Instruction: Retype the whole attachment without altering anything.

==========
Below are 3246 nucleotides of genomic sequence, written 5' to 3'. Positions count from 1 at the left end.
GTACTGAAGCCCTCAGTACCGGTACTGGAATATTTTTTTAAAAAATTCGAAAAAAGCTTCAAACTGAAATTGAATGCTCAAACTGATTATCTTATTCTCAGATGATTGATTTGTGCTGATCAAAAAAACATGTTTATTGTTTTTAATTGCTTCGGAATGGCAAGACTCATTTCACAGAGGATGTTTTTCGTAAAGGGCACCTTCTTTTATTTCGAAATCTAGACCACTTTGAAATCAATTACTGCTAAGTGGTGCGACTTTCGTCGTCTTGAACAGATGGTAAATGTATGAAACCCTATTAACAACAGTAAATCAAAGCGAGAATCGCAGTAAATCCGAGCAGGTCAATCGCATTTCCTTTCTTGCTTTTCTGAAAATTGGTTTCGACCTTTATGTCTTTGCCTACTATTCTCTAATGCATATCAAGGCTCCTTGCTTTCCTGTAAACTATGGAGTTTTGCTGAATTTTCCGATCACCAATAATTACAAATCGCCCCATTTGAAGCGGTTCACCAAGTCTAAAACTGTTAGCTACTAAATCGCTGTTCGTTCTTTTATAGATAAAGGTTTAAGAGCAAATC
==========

Below are 3246 nucleotides of genomic sequence, written 5' to 3'. Positions count from 1 at the left end.
GTACTGAAGCCCTCAGTACCGGTACTGGAATATTTTTTTAAAAAATTCGAAAAAAGCTTCAAACTGAAATTGAATGCTCAAACTGATTATCTTATTCTCAGATGATTGATTTGTGCTGATCAAAAAAACATGTTTATTGTTTTTAATTGCTTCGGAATGGCAAGACTCATTTCACAGAGGATGTTTTTCGTAAAGGGCACCTTCTTTTATTTCGAAATCTAGACCACTTTGAAATCAATTACTGCTAAGTGGTGCGACTTTCGTCGTCTTGAACAGATGGTAAATGTATGAAACCCTATTAACAACAGTAAATCAAAGCGAGAATCGCAGTAAATCCGAGCAGGTCAATCGCATTTCCTTTCTTGCTTTTCTGAAAATTGGTTTCGACCTTTATGTCTTTGCCTACTATTCTCTAATGCATATCAAGGCTCCTTGCTTTCCTGTAAACTATGGAGTTTTGCTGAATTTTCCGATCACCAATAATTACAAATCGCCCCATTTGAAGCGGTTCACCAAGTCTAAAACTGTTAGCTACTAAATCGCTGTTCGTTCTTTTATAGATAAAGGTTTAAGAGCAAATC